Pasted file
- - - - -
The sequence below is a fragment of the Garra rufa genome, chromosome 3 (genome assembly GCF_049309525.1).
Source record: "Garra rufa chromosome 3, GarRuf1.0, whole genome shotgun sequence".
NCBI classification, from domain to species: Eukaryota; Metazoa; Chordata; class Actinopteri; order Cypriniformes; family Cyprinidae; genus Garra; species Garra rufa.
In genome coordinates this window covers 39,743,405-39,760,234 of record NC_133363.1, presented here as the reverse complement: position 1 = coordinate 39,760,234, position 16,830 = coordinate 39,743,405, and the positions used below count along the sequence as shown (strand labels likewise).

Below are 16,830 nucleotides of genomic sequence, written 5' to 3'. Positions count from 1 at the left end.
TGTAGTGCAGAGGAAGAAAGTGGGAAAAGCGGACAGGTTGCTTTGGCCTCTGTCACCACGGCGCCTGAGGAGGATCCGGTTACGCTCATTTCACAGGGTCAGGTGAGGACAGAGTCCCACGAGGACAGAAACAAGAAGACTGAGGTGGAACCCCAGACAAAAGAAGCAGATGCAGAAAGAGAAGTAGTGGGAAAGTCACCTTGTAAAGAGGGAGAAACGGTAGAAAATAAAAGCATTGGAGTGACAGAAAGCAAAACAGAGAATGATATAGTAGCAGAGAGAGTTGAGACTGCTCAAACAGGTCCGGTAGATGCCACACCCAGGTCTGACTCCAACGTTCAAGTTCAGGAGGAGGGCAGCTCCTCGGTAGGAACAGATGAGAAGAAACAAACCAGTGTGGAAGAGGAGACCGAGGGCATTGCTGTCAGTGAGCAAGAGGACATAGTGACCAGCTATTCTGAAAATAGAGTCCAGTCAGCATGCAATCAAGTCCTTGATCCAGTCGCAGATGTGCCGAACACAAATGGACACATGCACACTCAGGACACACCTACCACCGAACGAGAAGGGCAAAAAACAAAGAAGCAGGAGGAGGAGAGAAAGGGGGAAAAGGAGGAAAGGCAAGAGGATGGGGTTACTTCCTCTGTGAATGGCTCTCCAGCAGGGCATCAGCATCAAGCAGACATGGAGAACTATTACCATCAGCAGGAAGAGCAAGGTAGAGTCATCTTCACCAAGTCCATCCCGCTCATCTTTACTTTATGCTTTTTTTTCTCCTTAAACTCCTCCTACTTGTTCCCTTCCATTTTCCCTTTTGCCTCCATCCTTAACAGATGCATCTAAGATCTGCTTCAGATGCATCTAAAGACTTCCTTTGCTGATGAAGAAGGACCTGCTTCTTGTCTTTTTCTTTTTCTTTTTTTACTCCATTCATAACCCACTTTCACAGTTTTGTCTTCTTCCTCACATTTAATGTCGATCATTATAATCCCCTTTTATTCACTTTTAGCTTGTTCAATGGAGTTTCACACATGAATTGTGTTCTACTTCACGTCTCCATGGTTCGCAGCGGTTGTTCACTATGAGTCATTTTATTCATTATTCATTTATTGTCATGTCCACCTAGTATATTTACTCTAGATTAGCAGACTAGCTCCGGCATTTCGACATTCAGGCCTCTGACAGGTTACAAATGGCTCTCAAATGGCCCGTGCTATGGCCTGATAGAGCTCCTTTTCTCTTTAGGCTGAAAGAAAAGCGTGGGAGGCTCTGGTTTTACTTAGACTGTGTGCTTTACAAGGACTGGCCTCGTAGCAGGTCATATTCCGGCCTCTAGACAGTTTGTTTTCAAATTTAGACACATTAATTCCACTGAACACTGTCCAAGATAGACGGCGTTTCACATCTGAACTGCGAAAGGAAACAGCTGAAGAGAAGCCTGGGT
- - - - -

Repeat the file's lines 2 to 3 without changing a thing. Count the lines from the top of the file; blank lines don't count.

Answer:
Source record: "Garra rufa chromosome 3, GarRuf1.0, whole genome shotgun sequence".
NCBI classification, from domain to species: Eukaryota; Metazoa; Chordata; class Actinopteri; order Cypriniformes; family Cyprinidae; genus Garra; species Garra rufa.